Weill Cornell Medical College in Qatar (WCMC-Q) and the Ministry of Environment’s Biotechnology Center have launched the Date Palm Research Program to
establish Qatar as an international leader in date palm research.
WCMC-Q and the Biotechnology Center have already made a remarkable contribution to date
palm research the past few years. In 2008, WCMC-Q’s Genomics Laboratory mapped the date
palm genome for the first time. In 2010, the research team identified the region of the genome
that is linked to gender, making it possible to quickly and easily classify male and female
seedlings - information that has huge significance for the cultivation and propagation of the
The goal of this new international collaborative project is to increase Qatar’s lead in date
palm research further, advancing basic, applied and human health research into this national
resource and establishing a nucleus for a future Qatar Institute of Date Palm Research.
The inaugural meeting of the research program on October 2 was held via video-conferencing
at WCMC-Q with leading scientists in Qatar, France and Germany. The meeting was chaired
by Dr. Joel Malek, Director of Genomics at WCMC-Q; Mr. Masoud Al Marri, Director of the
Biotechnology Center; and Dr. Karsten Suhre, Lead Principal Investigator and WCMC-Q’s
Director of Metabolomics.
Dr. Malek said: “We have a great team of scientists assembled for this project from a broad set
of backgrounds. Really, integrated research like this has not been conducted on the date palm
before and we expect that the results will directly impact this important crop in the future. The
joining of local and international expertise will ensure that project stays focused on the needs
of Qatar and the region while bringing the latest technologies to bear on challenges in date
Dr. Suhre said: “We believe that we already have very original research tools in our hands that
allow us to investigate the genetic and biochemical properties of the date palm. What we aim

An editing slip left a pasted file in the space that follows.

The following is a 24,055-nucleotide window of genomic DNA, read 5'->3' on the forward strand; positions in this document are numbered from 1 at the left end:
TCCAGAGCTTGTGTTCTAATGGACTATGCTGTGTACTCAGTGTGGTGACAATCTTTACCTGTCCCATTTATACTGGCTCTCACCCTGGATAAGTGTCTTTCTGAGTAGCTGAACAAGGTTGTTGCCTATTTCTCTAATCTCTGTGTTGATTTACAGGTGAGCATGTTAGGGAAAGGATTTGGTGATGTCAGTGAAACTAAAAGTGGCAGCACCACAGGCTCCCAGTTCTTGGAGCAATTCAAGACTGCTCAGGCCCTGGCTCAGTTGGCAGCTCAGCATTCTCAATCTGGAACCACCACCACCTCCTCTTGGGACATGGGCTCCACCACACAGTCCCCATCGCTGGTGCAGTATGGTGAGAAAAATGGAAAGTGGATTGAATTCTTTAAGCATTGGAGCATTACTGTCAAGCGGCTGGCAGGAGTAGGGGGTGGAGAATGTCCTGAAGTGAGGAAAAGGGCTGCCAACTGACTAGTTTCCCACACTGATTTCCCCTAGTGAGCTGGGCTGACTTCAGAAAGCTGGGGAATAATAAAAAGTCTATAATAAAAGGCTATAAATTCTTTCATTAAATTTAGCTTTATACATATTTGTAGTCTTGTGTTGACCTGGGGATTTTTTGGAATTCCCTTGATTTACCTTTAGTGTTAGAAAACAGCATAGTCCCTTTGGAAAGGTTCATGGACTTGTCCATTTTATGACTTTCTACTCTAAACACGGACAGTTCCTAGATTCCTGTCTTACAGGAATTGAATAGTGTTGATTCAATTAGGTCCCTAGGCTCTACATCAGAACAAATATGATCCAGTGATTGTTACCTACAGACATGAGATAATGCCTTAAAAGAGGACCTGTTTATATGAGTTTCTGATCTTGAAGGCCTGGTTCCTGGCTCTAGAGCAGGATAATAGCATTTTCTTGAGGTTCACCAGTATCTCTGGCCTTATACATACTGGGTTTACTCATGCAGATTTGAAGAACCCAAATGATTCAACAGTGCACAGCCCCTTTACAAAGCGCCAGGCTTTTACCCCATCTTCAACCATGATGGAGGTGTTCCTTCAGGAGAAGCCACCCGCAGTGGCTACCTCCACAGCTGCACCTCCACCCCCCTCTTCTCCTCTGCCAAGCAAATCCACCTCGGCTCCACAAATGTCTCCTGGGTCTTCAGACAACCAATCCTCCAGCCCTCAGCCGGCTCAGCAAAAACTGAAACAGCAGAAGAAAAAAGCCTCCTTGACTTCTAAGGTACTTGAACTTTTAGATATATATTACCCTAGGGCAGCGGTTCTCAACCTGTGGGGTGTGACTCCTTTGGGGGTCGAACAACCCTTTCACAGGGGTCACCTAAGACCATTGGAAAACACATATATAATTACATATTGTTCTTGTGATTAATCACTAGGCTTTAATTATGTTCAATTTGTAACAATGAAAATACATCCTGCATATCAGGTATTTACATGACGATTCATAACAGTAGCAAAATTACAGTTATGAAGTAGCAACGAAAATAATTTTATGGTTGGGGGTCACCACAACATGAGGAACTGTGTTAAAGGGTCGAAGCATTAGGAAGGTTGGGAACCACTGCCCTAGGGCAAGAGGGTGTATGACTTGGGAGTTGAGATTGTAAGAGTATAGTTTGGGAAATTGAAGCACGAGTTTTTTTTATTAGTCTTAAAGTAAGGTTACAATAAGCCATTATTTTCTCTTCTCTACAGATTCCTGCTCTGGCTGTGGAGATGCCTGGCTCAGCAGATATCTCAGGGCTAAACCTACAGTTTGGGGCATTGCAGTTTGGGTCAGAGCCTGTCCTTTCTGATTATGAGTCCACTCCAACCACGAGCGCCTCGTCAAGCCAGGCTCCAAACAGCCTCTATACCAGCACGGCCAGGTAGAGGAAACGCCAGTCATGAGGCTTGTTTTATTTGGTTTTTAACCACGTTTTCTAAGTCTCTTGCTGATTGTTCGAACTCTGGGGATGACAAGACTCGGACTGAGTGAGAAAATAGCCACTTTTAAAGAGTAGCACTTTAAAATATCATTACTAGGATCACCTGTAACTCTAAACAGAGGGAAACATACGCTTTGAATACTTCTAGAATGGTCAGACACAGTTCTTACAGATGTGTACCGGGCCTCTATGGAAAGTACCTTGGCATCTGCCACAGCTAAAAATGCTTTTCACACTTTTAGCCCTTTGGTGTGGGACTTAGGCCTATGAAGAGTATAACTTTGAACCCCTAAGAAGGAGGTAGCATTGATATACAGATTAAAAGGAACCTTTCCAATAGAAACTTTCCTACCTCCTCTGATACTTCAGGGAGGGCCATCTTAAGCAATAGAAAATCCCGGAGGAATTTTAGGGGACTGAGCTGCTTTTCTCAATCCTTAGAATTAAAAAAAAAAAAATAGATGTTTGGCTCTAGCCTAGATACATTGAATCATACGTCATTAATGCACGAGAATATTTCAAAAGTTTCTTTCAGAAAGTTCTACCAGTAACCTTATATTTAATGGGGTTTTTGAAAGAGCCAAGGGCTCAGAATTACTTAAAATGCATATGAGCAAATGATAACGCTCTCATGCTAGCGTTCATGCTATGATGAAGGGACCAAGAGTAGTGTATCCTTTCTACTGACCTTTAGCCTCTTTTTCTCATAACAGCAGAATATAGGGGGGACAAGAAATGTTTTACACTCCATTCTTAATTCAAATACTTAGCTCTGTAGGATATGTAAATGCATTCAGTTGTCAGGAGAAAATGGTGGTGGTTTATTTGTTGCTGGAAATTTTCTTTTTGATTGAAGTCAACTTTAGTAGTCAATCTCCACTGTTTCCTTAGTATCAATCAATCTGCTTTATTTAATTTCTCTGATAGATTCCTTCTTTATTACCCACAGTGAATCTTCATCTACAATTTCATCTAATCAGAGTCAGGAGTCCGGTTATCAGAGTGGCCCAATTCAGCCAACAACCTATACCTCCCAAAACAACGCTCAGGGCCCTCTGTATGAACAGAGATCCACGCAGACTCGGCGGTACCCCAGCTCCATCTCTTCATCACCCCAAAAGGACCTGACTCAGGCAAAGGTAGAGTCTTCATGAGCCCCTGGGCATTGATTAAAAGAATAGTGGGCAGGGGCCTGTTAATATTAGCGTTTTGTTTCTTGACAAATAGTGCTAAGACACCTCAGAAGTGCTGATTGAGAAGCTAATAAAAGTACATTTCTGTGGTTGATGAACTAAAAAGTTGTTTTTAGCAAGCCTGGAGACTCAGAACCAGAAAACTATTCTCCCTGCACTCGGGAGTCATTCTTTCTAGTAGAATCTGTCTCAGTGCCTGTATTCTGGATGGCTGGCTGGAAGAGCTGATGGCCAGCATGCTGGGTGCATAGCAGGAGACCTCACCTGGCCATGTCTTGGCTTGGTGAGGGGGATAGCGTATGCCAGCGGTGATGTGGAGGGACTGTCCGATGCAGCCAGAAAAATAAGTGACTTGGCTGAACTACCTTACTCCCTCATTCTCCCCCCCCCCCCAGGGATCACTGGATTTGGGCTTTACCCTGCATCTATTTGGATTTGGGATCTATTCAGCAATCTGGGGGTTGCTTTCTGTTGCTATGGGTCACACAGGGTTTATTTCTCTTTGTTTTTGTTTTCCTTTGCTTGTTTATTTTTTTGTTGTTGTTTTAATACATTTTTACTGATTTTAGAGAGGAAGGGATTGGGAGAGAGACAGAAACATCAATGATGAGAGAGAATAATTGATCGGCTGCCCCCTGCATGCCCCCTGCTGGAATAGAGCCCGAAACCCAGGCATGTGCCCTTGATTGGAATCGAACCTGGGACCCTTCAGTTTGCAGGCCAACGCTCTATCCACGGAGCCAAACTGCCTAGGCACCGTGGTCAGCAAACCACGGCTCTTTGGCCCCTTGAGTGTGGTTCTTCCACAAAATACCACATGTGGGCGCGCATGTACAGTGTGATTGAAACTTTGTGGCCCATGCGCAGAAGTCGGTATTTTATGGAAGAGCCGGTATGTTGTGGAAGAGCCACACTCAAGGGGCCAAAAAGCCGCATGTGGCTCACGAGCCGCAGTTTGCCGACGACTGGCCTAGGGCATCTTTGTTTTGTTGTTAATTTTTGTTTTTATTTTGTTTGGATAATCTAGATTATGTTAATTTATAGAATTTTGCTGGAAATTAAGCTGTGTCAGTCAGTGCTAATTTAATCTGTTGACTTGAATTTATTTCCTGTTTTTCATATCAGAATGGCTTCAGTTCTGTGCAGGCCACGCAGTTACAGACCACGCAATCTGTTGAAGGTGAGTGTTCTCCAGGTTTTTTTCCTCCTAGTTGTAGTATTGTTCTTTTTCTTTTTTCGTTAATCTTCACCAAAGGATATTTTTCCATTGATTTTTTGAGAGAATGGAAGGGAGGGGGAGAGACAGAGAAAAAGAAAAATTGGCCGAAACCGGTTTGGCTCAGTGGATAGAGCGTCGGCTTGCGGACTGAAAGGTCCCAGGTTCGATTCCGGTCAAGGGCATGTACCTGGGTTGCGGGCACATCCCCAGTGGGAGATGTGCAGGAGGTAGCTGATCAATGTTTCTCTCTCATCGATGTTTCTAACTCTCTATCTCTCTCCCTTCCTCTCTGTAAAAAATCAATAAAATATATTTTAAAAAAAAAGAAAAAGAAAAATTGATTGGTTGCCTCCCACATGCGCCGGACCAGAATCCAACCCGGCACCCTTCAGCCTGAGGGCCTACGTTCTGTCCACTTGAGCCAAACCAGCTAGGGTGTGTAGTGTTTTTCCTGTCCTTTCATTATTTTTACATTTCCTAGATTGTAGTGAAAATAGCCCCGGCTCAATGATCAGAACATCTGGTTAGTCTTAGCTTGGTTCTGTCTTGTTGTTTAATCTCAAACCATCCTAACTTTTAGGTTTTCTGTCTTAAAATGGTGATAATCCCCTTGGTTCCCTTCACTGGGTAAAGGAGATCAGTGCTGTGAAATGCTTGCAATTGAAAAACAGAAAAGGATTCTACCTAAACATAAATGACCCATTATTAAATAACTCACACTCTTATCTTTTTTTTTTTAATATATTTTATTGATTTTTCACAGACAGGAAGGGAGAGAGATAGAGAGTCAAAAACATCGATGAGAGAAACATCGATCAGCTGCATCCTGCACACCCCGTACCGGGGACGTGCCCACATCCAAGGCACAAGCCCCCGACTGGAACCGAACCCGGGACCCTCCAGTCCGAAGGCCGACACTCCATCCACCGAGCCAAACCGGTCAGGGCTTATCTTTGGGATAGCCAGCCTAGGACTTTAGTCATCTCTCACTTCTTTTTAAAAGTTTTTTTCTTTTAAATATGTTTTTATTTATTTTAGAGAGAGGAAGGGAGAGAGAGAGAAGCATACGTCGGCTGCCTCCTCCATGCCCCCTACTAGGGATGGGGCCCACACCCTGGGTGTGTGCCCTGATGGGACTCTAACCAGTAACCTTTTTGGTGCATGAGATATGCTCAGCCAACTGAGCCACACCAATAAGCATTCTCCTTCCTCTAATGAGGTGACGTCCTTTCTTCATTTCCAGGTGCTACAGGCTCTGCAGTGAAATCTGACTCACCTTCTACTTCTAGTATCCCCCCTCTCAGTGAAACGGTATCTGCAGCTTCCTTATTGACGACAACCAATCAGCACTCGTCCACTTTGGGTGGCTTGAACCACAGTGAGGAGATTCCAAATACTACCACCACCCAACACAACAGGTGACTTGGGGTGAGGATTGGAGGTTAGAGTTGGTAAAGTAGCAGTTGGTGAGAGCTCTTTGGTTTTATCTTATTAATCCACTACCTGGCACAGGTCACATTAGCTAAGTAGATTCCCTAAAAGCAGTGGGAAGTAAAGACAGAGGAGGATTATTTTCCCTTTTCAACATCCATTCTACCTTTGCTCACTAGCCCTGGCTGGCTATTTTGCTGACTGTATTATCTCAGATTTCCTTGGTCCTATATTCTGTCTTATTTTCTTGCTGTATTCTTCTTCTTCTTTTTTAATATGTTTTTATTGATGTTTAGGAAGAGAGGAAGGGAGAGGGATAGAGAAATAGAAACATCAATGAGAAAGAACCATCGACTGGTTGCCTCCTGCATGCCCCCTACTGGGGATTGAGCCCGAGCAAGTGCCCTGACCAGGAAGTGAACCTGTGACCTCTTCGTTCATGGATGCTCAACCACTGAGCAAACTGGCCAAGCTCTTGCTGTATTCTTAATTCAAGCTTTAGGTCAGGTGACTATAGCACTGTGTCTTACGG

at now is to translate our basic research know-how into real-world applications. This can only
be achieved in close collaboration with the local stakeholders, represented here by the Qatar
Biotechnology Center and representatives of the Ministry of Environment’s Department of
Mr. Masoud Al Marri, Director of the Biotechnology Center, said: “For hundreds of years the
date has been a part of daily life in this region. The continued partnership and cooperation
between the Biotechnology Center and WCMC-Q means that Qatar is now leading research into
the cultivation of this fruit. Not only is this very exciting, it also demonstrates Qatar’s ambition
to be a center of research excellence for the Middle East.”
Also present at the meeting by video link were the project’s partners which included Dr.
Abdelhafid Bendahmane, Research Director at the Institut de Recherche pour le Développement
(IRD); Dr. Frederique Aberlenc, Researcher at the IRD; and Dr. Klaus Mayer, Researcher at the
Helmholtz Center Munich;
Local partners in the project include Dr. Ali El Kharboutly, Biotechnology Consultant at the
Biotechnology Center; Dr. Emad Hussain Al-Turaihi, Agricultural Expert at the Ministry of
Environment’s Department of Agriculture; and Mr. Amer Fayed Al Khis, Research Engineer at
the Department of Agriculture. The project has received financial support of $4.5 million from
Qatar National Research Fund and will run for a period of five years.
Date palm horticulture has been practiced in the Middle East for thousands of years. The fruit
is an essential part of the daily diet in the Arab world and play a central role at Iftar during
Ramadan. Dates are the main agricultural product in Qatar, amounting to 19,844 metric tons
per year in 2005 although production is decreasing.
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